I tend to not put too much stock in standardized test results, it’s one snapshot of one day in a student’s life. However, Tennessee’s department of education and its state politicians have long used NAEP results from 2011 to tout Tennessee as the fastest-growing state in the union. A claim that becomes harder to validate as we get further from 2011.
Luckily this year – NAEP is administered every 2 years – some of the other state’s students were kind enough to underperform this year. As a result of their under-performance, Tennessee was able to rise in the national rankings. We are now squarely in the middle tier instead of lurking around the lower-mid edges. Something I’m sure those supporting current education policies will tout as evidence that we are going in the right direction.
Other’s will leap on the flat scores as justification for revising educational practices. I suspect results will fuel calls to completely revise the way literacy is taught in Tennessee. Don’t expect any abatement in the recently re-ignited reading wars, nor be surprised when the scores are used as justification for recently enacted voucher legislation.
What won’t be widely talked about is the effect of poverty, discipline, and the growing teacher shortage, on educational outcomes. Riddle me this Batman, how can we expect children to excel when they increasingly find themselves in classrooms devoid of a qualified teacher? How can we expect students to excel when their classroom time is regularly negatively impacted due to repeated disruption by fellow student behavior?
Perhaps the path to success lies in solely teaching phonics on a digital platform. Everyone would learn to read, you wouldn’t need as many pesky teachers, and as a result discipline problems would dissipate. I know. I’m sorry. Sarcasm is not indicative of grace.
THE UNINTENDED CONSEQUENCES OF CHOICE
Over in East Nashville, they had a meeting last night. The subject of that meeting was what to do about Lockeland Springs Elementary School. You didn’t know something needed to be done?
If you are not familiar with Lockeland Springs you might not know that it was recently honored as a national reward school. Normally this would be cause for celebration. But – per the TNDOE report card – the school is 91% white with a poverty rate of 4%. This is largely a byproduct of the rapid gentrification of East Nashville. It is also unacceptable for some.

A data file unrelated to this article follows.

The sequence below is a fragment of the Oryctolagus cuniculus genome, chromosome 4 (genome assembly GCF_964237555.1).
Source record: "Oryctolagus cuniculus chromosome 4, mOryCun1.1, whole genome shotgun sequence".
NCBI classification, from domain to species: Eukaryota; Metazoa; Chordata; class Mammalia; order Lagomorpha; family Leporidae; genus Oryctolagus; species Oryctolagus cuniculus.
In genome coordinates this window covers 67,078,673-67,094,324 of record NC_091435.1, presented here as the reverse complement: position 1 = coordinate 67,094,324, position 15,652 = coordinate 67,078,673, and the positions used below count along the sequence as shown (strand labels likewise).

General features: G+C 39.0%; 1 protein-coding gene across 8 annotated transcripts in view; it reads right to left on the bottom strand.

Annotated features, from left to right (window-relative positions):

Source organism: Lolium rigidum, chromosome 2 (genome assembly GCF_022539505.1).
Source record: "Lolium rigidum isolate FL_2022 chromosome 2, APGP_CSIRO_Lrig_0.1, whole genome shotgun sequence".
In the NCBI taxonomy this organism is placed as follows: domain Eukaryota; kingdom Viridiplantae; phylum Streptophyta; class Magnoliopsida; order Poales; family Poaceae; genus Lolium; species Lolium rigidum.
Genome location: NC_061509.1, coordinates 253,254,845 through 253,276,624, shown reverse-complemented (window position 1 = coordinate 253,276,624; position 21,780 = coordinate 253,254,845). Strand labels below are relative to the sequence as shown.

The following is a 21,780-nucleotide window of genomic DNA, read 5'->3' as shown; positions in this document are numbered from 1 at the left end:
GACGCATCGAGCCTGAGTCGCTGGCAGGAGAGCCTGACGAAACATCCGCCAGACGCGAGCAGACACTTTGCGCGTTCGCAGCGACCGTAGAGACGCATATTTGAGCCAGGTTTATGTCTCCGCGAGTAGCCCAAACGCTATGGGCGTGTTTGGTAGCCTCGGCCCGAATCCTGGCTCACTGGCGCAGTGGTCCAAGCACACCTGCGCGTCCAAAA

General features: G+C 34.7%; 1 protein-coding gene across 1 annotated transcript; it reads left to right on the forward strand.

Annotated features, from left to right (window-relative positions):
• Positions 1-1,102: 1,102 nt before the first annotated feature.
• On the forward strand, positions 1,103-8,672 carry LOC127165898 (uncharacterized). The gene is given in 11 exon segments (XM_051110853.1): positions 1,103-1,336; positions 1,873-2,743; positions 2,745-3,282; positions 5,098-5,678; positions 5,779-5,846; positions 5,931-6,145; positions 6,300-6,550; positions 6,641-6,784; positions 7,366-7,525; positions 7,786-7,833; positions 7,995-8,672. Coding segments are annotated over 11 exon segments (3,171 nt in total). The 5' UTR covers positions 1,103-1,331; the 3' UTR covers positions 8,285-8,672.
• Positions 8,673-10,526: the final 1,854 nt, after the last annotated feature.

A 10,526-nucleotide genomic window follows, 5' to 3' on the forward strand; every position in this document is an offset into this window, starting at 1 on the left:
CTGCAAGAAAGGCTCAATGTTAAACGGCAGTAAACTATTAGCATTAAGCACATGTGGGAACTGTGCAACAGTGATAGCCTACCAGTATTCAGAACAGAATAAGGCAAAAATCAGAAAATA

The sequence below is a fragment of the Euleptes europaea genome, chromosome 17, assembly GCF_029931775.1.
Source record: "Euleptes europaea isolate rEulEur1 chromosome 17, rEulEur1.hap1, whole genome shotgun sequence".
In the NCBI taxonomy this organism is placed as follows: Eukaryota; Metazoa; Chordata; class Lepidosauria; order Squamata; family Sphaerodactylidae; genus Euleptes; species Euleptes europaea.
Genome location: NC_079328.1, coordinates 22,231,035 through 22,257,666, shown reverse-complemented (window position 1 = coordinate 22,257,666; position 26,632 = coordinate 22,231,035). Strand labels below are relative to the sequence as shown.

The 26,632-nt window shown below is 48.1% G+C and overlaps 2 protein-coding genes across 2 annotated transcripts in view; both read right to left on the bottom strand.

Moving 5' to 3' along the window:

Here’s something else to consider. Over here in South Nashville, we are used to elementary schools with enrollment numbers over 600. Lockeland Springs has 303 students. That makes a difference.
Last night’s meeting was about how to diversify the school. Not about replicating its outcomes, but about diversifying the school itself. A noble goal, one only has to look at my family’s educational choices as evidence of the value we put on diversity. But I’m not sure how I feel about this endeavor.
I must have missed the meeting on diversifying Tom Joy ES, because they have a Black and Hispanic population of 81% and an economically disadvantaged rate of 79%. Was there a meeting about Buena Vista Elementary School? After all, it is 96.4% Black and Hispanic students, with a poverty rate of 93.6%.
What about Napier Elementary School? Local council members love to tout the school’s academic growth numbers but I don’t believe I’ve ever heard them mention that the school is 98.4% Black and Hispanic and the poverty rate is 94.9%. Would those kids not benefit from some additional diversity? I would say so, especially in the socio-economic category.
Once again, lost in this discussion is the impact of poverty. Napier has fantastic growth numbers, nothing against the hard and admirable work being done there, but their achievement numbers continue to lag way behind. It’s due to the impact of serving a high poverty demographic.
There is a perception that Lockeland kids are getting something special because of being white and on the wealthier end of things. I’d argue that it’s more what they are not getting. They are not getting classtime continually interrupted due to behavior issues from classmates brought on by trauma faced at home. They are not getting teachers who are continually in transition. They are not getting beset by hunger pangs while trying to learn and they are not falling asleep in class because they were kept up all night by the 3 siblings they share a room with.
There is nothing radically different being done at Lockeland Springs. There is no secret sauce that Lockeland students are getting that isn’t being shared with others. Some of the teachers at Lockeland maybe a little better than some of the teachers at the other schools, but I’d be willing to bet that there are also teachers at Napier, Buena Vista, and Tom Joy, that are better than the teachers at Lockeland.